Dear Answer Angel: I have to go to a wedding next month. I haven't gone to a wedding in ages. I found a dress I think I can be seen in. I needed sleeves, and there are almost no dresses with sleeves. I really prefer a pants suit but just didn't see one that made sense for a summer wedding.
I can't even remember the last time I wore a dress. My legs should not be seen in public. Anyway I have a black knit dress with gathering in the right places for my challenging figure. I found really cute black patent leather, open-toe shoes. But now I realize that I probably need closed toes shoes if I want to wear hose. I know it's a very controversial topic. Please let me know what the rule is.
Dear Jill: Stop! Do not wear stockings with open toe (or open back) shoes. That is so wrong. The salon spray tan is an option. Otherwise, new shoes for you. You didn't ask, but you're right. It's perfectly fine nowadays to wear black to a wedding. Finally, it wasn't a question but a rant, and I agree totally: Why don't stores wise up and stock summer dresses with sleeves? The vast majority of women do not have arms like Michelle Obama!
Dear Answer Angel: Please help! We have a big debate in our family, and I am in the minority. I have been to parties where the guest of honor says, "Your party favor is my 'thank you,'" and he or she is not going to send written thank-you notes. I say if you go to a party and bring a gift (wedding, wedding shower, birthday, anniversary) you should get a written thank-you note. The rest of my family says, "No. I think that's just tacky and rude." What do you think?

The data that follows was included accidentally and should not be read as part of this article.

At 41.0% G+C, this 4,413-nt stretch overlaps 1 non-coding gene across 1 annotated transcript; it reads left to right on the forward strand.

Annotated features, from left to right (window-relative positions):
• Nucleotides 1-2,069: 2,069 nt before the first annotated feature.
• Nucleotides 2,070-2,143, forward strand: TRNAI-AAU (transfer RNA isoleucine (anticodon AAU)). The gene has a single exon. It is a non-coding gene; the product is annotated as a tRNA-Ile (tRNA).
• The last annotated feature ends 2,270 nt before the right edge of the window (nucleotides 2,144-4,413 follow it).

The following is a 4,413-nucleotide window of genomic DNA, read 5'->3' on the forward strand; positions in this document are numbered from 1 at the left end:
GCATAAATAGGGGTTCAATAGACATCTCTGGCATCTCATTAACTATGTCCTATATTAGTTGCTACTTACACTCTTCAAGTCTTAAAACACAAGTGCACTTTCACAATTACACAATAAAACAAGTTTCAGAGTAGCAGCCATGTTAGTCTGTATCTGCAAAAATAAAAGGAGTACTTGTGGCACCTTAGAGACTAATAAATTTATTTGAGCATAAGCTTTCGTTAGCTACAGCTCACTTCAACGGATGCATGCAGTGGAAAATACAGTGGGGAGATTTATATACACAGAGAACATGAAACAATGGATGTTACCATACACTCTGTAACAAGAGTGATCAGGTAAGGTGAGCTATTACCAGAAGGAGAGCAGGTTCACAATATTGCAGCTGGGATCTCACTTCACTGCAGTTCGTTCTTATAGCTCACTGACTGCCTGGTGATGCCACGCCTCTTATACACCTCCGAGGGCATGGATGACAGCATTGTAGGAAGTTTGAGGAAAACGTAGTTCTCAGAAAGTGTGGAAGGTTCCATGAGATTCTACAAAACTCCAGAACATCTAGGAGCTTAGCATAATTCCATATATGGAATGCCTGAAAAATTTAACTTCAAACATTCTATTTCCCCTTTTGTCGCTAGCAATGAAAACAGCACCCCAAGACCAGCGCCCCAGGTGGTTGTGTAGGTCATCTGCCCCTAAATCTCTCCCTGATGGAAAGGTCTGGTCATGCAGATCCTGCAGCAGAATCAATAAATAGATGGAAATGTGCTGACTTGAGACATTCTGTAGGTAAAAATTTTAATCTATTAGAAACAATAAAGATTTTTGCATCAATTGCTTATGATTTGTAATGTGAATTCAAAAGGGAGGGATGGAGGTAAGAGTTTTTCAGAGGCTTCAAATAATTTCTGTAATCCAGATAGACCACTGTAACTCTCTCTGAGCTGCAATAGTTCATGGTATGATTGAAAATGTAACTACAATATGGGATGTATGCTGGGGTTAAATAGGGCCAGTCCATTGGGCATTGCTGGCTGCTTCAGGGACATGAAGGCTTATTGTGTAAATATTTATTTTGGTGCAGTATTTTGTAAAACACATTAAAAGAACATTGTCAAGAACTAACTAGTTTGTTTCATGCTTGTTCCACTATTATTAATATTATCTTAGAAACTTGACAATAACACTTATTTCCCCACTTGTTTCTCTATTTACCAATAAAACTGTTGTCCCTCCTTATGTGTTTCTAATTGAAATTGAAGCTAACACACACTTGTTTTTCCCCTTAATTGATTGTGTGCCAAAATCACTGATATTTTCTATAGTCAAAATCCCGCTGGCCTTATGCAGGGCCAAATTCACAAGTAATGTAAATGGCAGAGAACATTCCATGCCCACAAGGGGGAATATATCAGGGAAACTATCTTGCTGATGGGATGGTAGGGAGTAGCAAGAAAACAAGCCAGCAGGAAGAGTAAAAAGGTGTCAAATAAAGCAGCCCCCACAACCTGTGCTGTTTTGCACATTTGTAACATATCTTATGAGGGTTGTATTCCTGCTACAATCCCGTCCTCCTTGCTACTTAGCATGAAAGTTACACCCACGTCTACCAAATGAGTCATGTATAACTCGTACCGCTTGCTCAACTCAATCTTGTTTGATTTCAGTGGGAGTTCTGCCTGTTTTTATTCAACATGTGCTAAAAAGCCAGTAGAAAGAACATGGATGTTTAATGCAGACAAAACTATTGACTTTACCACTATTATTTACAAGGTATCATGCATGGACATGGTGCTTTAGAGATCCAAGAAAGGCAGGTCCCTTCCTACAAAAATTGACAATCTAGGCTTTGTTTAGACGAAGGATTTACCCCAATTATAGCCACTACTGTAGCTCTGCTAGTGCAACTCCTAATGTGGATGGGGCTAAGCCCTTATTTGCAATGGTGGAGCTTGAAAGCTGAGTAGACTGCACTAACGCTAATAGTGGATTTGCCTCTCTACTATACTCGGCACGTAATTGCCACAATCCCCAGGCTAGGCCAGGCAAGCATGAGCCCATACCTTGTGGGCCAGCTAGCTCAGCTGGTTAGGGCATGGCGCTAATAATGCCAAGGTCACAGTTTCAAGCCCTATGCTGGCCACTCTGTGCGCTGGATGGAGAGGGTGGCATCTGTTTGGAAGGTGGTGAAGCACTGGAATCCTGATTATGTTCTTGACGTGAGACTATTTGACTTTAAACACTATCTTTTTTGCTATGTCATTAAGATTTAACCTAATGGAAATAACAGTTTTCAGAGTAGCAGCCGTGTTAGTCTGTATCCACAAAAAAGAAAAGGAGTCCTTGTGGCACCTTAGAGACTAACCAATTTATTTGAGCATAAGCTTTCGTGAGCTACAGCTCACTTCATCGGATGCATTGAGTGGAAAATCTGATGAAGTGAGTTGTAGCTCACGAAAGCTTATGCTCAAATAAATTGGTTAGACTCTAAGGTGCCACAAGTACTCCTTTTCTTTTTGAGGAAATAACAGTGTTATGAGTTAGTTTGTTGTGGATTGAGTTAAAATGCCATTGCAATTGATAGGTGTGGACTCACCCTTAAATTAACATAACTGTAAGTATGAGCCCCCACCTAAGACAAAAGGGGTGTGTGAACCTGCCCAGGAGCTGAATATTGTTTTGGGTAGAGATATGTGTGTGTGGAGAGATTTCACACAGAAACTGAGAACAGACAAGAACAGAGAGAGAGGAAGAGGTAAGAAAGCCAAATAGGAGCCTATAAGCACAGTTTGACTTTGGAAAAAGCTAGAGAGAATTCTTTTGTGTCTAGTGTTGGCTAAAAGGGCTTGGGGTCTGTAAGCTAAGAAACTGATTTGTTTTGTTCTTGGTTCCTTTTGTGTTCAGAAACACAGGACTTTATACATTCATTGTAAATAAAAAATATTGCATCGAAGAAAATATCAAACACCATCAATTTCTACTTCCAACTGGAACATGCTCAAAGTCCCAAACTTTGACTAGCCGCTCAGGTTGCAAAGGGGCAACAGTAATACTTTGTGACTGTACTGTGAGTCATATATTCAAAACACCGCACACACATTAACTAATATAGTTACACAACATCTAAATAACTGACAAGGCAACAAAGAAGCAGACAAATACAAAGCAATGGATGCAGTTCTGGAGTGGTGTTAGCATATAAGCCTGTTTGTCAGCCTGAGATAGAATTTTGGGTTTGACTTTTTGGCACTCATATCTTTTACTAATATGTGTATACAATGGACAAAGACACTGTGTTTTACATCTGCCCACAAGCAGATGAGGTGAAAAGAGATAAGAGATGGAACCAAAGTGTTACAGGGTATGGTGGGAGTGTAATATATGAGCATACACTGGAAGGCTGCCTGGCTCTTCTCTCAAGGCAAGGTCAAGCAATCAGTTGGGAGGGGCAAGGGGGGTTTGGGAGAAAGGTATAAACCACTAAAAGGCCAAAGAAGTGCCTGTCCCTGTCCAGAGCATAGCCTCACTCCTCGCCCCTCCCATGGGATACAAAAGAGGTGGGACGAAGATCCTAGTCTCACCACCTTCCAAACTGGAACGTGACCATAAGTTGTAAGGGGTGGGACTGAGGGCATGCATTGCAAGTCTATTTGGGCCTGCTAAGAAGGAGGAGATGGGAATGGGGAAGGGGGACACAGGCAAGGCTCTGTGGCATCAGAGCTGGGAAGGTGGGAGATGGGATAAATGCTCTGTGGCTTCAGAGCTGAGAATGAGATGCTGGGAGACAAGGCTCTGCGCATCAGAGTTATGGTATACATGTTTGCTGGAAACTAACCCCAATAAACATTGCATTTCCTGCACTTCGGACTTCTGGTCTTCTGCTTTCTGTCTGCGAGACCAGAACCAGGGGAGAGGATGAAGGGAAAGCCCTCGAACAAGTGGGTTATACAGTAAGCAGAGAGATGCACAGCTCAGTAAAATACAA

— Note Lover
Dear Note Lover: I think it's tacky and rude too. If you receive a gift, you should send a thoughtful handwritten note via U.S. mail, not email. Period. On the flip side, if you give a gift it is perfectly OK to tell the recipient, "I'm giving you 'thank-you note immunity,' and you don't need to send a note." Personally, I never do that because I love receiving thank-you notes in the mail. Writing meaningful, personalized notes is an art. I bet you're good at it!
Dear Answer Angel: Is there a way to protect your neckline (coats, blouse collars, shirts) from those unsightly makeup stains? Is there a product out there that you can spray to protect the fabric?
Dear Jean: No. That's why, in TV scenes where someone (usually a man) is being made up professionally, tissues are tucked in around his collar to prevent makeup stains. That works for women too but a better suggestion is to apply your makeup before you get dressed. The key is to avoid putting makeup on the neck area that will touch your clothes. Then, if you're putting on clothing that goes over your head, put a shower cap over your face to prevent rub-off onto your blouse, sweater or dress. (It's a little suffocating, but it works.)
Shop drop, get help: You have problems? Who doesn't? You have an angel (with attitude) on your shoulder. Send your questions — on style, shopping, etiquette, beauty to email@example.com.